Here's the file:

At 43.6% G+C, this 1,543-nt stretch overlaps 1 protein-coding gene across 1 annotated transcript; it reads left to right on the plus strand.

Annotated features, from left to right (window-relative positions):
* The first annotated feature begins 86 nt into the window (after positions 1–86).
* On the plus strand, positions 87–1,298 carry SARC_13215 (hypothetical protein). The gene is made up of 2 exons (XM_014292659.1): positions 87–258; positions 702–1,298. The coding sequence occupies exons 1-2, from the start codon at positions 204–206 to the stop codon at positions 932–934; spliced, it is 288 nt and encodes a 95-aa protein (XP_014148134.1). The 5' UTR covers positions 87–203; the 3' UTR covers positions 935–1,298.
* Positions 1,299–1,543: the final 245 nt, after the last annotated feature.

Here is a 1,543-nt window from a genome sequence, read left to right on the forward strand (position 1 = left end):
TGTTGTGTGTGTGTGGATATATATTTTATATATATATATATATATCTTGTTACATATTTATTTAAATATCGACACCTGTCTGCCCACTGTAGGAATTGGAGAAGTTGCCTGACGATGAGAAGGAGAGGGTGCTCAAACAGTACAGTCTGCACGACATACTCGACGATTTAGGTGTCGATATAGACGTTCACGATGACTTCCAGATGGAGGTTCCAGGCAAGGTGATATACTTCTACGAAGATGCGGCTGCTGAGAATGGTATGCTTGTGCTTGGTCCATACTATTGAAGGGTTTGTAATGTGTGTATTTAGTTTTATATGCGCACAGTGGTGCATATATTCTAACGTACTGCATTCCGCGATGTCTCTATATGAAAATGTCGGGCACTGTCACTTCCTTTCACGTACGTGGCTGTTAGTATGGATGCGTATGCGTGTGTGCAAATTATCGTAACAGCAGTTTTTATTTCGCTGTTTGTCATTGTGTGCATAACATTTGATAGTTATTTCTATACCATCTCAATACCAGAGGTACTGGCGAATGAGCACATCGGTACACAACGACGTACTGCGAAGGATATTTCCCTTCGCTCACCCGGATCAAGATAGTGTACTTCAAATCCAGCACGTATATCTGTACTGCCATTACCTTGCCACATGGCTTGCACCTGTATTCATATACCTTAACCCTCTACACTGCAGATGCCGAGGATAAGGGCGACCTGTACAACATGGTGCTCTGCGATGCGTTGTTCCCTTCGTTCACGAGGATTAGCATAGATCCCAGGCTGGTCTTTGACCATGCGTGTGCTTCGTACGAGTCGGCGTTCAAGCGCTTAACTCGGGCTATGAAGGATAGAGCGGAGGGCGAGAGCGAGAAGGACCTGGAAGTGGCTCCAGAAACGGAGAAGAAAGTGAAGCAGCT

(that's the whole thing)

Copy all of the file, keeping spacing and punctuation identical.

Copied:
At 43.6% G+C, this 1,543-nt stretch overlaps 1 protein-coding gene across 1 annotated transcript; it reads left to right on the plus strand.

Annotated features, from left to right (window-relative positions):
* The first annotated feature begins 86 nt into the window (after positions 1–86).
* On the plus strand, positions 87–1,298 carry SARC_13215 (hypothetical protein). The gene is made up of 2 exons (XM_014292659.1): positions 87–258; positions 702–1,298. The coding sequence occupies exons 1-2, from the start codon at positions 204–206 to the stop codon at positions 932–934; spliced, it is 288 nt and encodes a 95-aa protein (XP_014148134.1). The 5' UTR covers positions 87–203; the 3' UTR covers positions 935–1,298.
* Positions 1,299–1,543: the final 245 nt, after the last annotated feature.

Here is a 1,543-nt window from a genome sequence, read left to right on the forward strand (position 1 = left end):
TGTTGTGTGTGTGTGGATATATATTTTATATATATATATATATATCTTGTTACATATTTATTTAAATATCGACACCTGTCTGCCCACTGTAGGAATTGGAGAAGTTGCCTGACGATGAGAAGGAGAGGGTGCTCAAACAGTACAGTCTGCACGACATACTCGACGATTTAGGTGTCGATATAGACGTTCACGATGACTTCCAGATGGAGGTTCCAGGCAAGGTGATATACTTCTACGAAGATGCGGCTGCTGAGAATGGTATGCTTGTGCTTGGTCCATACTATTGAAGGGTTTGTAATGTGTGTATTTAGTTTTATATGCGCACAGTGGTGCATATATTCTAACGTACTGCATTCCGCGATGTCTCTATATGAAAATGTCGGGCACTGTCACTTCCTTTCACGTACGTGGCTGTTAGTATGGATGCGTATGCGTGTGTGCAAATTATCGTAACAGCAGTTTTTATTTCGCTGTTTGTCATTGTGTGCATAACATTTGATAGTTATTTCTATACCATCTCAATACCAGAGGTACTGGCGAATGAGCACATCGGTACACAACGACGTACTGCGAAGGATATTTCCCTTCGCTCACCCGGATCAAGATAGTGTACTTCAAATCCAGCACGTATATCTGTACTGCCATTACCTTGCCACATGGCTTGCACCTGTATTCATATACCTTAACCCTCTACACTGCAGATGCCGAGGATAAGGGCGACCTGTACAACATGGTGCTCTGCGATGCGTTGTTCCCTTCGTTCACGAGGATTAGCATAGATCCCAGGCTGGTCTTTGACCATGCGTGTGCTTCGTACGAGTCGGCGTTCAAGCGCTTAACTCGGGCTATGAAGGATAGAGCGGAGGGCGAGAGCGAGAAGGACCTGGAAGTGGCTCCAGAAACGGAGAAGAAAGTGAAGCAGCT